You have heavy preemptions by way of reserve norms – a four percent cash reserve ratio and 20.50 percent by way of the statutory liquidity ratio. In effect, Rs 24.50 of every Rs 100 in bank deposits is off the table upfront for commercial India. Then you have the 40-odd percent that’s to be given to the priority sector; all kinds of rules to make you a partner in nation building. (As to whether they are valid objectives or not is a different subject.) Add on the deadweight of non-performing assets (in large part due to political interference), Basel-III capital norms which kick in from 2019 and operational expenses. And at the end of all this, you are also expected to keep something on the plate for your shareholders.
Simply put, you have to be a Houdini of a banker to pull it off. Of course, the “cheery” side to these handcuffs is you are seen as “safe” and have access to cheap current and savings account deposits.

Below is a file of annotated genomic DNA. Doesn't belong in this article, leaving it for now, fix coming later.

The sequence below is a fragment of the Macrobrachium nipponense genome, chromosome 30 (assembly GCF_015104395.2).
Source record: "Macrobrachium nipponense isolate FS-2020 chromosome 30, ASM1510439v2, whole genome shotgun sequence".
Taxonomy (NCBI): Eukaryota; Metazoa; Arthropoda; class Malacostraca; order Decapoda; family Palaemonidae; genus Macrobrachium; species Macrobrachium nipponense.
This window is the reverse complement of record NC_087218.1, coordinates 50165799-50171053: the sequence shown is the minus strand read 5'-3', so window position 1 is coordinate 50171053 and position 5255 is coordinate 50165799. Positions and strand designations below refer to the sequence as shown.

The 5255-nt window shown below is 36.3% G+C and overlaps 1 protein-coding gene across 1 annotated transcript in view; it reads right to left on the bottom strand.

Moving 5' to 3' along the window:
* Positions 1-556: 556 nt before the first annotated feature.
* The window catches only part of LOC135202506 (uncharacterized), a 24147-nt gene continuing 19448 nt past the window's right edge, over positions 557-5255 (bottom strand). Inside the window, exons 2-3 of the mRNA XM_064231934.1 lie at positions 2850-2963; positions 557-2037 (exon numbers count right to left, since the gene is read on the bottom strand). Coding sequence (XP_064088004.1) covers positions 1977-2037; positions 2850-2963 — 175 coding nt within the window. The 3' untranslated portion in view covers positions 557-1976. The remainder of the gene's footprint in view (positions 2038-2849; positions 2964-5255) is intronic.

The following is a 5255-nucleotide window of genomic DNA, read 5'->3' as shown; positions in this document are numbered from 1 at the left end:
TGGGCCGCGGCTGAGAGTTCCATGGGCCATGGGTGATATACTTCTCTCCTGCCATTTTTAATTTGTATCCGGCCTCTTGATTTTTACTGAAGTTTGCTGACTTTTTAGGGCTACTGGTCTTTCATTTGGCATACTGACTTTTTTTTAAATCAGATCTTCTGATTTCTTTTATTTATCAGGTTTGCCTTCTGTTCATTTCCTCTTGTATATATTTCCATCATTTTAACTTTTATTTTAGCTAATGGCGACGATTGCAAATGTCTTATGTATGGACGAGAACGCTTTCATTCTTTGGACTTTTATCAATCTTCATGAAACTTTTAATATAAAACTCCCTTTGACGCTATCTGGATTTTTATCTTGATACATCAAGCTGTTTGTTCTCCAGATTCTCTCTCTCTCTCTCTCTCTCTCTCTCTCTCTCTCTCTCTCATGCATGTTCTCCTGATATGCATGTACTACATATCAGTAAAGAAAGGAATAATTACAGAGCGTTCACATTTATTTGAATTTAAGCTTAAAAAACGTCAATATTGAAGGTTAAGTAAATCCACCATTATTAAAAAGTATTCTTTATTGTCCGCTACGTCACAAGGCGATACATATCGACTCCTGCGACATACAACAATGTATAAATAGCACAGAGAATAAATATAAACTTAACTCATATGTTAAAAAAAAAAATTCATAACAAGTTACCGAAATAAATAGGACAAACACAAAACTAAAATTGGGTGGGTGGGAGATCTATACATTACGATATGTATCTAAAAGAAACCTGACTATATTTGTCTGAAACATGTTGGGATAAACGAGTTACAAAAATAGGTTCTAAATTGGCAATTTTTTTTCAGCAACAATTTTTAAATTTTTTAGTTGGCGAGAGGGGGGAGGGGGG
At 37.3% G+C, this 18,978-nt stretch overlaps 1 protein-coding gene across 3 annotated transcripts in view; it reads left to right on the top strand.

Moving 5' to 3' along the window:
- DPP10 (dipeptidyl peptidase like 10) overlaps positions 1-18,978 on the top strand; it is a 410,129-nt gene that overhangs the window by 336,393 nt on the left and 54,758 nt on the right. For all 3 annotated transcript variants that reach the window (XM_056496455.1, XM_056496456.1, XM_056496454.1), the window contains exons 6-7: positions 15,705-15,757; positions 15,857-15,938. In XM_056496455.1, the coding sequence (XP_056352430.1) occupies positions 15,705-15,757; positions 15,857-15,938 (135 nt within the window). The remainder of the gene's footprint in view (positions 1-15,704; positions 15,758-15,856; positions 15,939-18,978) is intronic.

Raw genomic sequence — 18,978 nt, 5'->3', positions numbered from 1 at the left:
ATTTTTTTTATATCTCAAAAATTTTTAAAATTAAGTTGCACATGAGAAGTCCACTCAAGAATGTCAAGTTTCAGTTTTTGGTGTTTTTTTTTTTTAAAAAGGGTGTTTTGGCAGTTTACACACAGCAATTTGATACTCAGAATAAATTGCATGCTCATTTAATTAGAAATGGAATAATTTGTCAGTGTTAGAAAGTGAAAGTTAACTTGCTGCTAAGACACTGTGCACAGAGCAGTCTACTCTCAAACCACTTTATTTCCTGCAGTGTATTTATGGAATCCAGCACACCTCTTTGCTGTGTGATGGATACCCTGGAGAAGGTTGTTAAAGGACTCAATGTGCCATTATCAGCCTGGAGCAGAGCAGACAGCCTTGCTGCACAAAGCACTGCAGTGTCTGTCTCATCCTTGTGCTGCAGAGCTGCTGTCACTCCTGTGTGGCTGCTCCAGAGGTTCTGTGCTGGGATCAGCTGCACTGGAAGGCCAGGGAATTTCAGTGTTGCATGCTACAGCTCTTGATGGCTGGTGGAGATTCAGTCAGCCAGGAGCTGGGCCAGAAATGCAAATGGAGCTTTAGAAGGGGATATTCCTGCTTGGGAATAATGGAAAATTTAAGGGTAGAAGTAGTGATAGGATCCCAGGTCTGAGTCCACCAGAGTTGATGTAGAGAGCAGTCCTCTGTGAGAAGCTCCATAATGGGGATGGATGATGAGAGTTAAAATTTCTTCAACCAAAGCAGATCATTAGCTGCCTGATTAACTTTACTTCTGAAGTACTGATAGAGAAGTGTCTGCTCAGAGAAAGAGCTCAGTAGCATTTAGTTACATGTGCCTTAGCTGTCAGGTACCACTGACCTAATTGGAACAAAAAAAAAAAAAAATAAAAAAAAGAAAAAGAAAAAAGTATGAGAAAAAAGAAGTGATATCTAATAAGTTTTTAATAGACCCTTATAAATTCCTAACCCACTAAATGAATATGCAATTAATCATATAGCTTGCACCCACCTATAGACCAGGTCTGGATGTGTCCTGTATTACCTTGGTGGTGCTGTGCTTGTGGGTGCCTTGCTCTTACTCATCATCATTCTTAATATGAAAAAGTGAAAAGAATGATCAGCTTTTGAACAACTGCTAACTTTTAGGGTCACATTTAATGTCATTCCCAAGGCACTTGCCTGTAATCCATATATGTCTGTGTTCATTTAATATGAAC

But this is how you intermediate the way you do as a bank now.
You have to agree that no fintech firm – whatever be its avatar (e-wallets, P2P or payment banks) –has to jump through so many loops; and, therefore, appear, at first glance, to be smarter and nimbler than your neighbourhood bank. You can’t also just strip one part of what a conventional bank does, blow it up like a balloon and ride on valuations.
Are we to conclude that part of a bank’s business is more valuable than an entire bank? If you, as a sensible reader, were to say it’s not so, then you will have to concede that some of our private banks are grossly undervalued – relative both to their fintech firms and state-run bank peers. If the chief executives of some of these banks are not saying so in public, it’s because they cannot be seen or heard as “talking up their stock”.
Worse still, the bank versus fintech debate has been reduced to merely a case of airy-fairy valuations.
Let’s take the case of payment banks. (You will soon hear about their valuations also.) It’s said they have the potential to cannibalise legacy banks; for starters, at least a good part of their low-cost deposits. Now it’s one thing to argue they will grow the market or do it much faster (coming off a zero base it’s to be expected anyway and is a no-brainer), entirely another to say they will be had for lunch.